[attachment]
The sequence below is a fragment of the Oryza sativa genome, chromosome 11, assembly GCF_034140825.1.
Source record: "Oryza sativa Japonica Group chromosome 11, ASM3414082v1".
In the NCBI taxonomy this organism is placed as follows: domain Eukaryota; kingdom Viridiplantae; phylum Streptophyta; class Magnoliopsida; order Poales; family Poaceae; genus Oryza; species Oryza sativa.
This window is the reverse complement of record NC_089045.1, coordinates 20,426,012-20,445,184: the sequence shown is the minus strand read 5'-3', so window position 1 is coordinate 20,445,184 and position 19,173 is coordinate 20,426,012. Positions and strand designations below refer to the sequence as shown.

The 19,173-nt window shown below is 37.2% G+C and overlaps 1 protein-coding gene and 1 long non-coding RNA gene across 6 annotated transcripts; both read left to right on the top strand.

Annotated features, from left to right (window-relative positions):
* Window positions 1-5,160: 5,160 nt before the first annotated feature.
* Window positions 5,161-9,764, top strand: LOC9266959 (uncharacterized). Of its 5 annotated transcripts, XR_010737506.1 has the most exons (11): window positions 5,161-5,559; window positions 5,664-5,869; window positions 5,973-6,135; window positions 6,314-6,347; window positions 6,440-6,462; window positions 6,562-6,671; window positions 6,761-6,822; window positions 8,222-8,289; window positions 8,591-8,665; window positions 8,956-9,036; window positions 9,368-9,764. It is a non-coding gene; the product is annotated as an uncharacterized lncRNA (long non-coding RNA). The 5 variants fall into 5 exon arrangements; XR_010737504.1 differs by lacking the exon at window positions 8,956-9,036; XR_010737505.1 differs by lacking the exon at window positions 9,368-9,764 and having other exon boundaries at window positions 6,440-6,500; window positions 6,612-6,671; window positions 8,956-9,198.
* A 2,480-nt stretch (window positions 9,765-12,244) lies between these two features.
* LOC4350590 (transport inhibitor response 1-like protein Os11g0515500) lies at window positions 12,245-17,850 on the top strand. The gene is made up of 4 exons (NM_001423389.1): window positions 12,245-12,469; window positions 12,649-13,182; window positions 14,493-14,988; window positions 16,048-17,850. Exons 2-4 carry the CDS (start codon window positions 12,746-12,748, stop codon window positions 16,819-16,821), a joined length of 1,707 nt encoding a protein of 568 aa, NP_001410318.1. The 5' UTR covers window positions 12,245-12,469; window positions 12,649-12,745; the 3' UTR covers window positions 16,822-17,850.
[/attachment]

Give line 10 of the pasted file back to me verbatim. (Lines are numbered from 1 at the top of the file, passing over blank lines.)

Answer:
* LOC4350590 (transport inhibitor response 1-like protein Os11g0515500) lies at window positions 12,245-17,850 on the top strand. The gene is made up of 4 exons (NM_001423389.1): window positions 12,245-12,469; window positions 12,649-13,182; window positions 14,493-14,988; window positions 16,048-17,850. Exons 2-4 carry the CDS (start codon window positions 12,746-12,748, stop codon window positions 16,819-16,821), a joined length of 1,707 nt encoding a protein of 568 aa, NP_001410318.1. The 5' UTR covers window positions 12,245-12,469; window positions 12,649-12,745; the 3' UTR covers window positions 16,822-17,850.